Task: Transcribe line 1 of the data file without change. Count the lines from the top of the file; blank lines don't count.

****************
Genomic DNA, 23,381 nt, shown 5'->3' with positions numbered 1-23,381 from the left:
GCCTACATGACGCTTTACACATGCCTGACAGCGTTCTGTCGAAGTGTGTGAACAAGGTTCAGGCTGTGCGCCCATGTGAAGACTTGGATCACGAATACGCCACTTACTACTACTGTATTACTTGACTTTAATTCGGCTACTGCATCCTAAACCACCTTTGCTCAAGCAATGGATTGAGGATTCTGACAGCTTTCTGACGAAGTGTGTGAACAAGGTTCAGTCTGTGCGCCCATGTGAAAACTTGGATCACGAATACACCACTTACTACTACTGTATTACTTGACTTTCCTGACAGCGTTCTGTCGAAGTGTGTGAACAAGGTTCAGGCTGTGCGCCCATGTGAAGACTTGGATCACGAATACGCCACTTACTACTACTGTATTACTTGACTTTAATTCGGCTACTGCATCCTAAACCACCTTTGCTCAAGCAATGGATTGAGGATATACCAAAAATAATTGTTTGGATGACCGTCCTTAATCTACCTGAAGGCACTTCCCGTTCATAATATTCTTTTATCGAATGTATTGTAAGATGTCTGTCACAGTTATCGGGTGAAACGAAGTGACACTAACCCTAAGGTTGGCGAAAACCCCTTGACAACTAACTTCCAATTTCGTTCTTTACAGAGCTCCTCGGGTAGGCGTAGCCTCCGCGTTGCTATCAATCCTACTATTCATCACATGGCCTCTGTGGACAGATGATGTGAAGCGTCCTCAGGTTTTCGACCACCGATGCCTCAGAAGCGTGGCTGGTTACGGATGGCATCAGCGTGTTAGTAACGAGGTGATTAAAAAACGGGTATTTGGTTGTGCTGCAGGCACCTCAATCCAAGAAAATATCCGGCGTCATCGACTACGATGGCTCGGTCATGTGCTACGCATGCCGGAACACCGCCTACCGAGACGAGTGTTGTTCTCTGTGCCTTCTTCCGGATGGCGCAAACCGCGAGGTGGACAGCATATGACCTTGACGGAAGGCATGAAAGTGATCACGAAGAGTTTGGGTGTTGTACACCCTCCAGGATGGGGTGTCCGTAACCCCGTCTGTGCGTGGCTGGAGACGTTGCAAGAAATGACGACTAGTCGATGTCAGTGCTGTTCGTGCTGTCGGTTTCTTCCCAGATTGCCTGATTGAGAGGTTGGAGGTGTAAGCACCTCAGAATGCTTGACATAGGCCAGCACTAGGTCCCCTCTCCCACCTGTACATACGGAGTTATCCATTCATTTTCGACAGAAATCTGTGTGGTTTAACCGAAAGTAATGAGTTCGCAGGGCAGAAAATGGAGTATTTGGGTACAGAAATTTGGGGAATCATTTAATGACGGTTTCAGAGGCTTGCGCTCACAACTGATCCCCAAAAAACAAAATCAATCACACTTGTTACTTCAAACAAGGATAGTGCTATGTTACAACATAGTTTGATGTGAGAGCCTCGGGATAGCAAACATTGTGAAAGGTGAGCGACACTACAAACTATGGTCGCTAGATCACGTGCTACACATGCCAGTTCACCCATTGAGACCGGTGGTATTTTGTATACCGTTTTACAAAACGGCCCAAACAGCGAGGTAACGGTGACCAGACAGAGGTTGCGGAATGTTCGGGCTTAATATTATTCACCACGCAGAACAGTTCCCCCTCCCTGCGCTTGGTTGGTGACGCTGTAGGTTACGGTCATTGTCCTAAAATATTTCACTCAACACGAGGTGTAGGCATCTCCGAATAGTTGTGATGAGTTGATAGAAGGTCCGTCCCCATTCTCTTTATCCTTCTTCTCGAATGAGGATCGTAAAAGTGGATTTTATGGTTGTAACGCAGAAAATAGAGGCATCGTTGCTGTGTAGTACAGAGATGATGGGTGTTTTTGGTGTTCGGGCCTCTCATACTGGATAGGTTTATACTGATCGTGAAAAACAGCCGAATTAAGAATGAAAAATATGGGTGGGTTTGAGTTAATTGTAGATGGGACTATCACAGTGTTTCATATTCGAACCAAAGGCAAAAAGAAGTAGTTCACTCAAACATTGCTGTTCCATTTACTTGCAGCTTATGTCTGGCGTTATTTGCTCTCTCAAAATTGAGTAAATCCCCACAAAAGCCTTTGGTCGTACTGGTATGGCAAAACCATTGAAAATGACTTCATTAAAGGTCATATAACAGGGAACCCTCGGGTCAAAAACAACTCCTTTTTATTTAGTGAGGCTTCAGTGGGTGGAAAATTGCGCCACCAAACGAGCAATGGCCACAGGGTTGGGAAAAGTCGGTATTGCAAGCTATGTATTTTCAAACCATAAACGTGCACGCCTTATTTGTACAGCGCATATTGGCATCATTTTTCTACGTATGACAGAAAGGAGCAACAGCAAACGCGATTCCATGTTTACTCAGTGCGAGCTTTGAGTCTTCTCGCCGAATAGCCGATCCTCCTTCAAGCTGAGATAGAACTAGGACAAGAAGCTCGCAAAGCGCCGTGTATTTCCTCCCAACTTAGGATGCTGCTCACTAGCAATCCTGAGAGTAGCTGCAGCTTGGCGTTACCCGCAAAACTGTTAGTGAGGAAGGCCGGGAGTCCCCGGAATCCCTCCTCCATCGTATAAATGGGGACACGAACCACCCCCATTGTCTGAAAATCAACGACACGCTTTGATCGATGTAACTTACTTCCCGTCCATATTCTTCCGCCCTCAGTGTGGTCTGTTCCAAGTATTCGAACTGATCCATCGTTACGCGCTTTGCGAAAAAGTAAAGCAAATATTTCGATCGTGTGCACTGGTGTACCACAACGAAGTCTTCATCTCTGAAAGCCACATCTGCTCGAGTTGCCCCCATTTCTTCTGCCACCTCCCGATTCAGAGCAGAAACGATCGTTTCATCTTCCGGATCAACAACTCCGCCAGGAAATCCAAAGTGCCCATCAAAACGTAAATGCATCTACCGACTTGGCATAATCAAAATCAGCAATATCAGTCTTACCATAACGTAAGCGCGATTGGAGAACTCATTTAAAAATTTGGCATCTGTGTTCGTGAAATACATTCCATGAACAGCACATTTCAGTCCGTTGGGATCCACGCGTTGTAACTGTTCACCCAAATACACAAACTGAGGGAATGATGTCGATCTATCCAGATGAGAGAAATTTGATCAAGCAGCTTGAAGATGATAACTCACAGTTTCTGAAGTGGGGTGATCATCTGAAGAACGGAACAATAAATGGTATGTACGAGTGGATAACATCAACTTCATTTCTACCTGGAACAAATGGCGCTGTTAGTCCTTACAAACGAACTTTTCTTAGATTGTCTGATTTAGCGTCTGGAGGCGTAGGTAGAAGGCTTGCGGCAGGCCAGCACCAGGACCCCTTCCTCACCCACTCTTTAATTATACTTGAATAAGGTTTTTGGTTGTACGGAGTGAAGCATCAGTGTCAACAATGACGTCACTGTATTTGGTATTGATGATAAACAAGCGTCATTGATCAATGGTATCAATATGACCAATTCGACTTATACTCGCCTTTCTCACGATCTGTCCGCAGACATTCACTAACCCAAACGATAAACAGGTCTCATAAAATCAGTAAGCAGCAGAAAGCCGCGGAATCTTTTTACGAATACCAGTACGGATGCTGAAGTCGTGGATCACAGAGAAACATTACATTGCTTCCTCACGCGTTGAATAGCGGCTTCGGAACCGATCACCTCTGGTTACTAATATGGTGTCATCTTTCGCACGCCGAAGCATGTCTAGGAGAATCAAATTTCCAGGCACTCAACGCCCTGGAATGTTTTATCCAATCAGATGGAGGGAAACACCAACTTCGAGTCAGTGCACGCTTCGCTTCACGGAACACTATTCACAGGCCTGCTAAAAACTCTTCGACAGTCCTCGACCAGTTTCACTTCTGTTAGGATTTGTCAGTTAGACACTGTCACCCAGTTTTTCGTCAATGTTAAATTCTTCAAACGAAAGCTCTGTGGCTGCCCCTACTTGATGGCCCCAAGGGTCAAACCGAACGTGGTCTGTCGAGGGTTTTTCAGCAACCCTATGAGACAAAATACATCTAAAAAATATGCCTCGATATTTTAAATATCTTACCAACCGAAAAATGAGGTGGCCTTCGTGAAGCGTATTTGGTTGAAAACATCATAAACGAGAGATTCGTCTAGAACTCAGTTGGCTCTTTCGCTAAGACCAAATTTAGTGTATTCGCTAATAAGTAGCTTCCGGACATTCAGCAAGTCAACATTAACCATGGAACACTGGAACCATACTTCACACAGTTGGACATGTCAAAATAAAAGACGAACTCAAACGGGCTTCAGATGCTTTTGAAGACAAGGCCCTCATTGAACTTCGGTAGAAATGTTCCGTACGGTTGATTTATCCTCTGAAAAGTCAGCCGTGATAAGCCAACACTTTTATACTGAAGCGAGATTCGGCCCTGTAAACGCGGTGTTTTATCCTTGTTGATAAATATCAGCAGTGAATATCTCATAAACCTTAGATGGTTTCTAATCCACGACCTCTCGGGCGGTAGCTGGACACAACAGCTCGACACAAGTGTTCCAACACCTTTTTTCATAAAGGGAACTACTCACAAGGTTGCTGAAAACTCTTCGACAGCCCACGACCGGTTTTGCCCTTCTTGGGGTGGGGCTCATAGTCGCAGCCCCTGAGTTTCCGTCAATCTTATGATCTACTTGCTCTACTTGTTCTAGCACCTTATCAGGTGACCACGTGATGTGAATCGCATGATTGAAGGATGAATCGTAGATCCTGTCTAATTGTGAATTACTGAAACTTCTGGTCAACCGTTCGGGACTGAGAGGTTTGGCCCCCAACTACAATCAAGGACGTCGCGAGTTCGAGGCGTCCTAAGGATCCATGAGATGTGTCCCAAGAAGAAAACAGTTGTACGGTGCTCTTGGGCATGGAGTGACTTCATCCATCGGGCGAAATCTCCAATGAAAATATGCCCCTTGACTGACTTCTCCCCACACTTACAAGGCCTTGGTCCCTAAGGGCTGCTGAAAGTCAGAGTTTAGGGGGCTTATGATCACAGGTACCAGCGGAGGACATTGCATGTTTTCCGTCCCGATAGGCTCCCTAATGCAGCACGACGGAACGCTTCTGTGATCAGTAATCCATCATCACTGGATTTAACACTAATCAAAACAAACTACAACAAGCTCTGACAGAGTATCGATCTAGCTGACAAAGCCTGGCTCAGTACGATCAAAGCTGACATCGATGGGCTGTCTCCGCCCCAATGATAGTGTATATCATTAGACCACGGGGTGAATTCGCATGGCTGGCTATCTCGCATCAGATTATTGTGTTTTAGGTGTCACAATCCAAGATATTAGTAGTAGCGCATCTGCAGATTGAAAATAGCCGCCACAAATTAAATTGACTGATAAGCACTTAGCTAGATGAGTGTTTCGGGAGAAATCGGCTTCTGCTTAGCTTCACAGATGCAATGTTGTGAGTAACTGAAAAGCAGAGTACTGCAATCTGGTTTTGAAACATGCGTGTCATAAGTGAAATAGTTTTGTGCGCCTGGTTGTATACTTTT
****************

Genomic DNA, 23,381 nt, shown 5'->3' with positions numbered 1-23,381 from the left: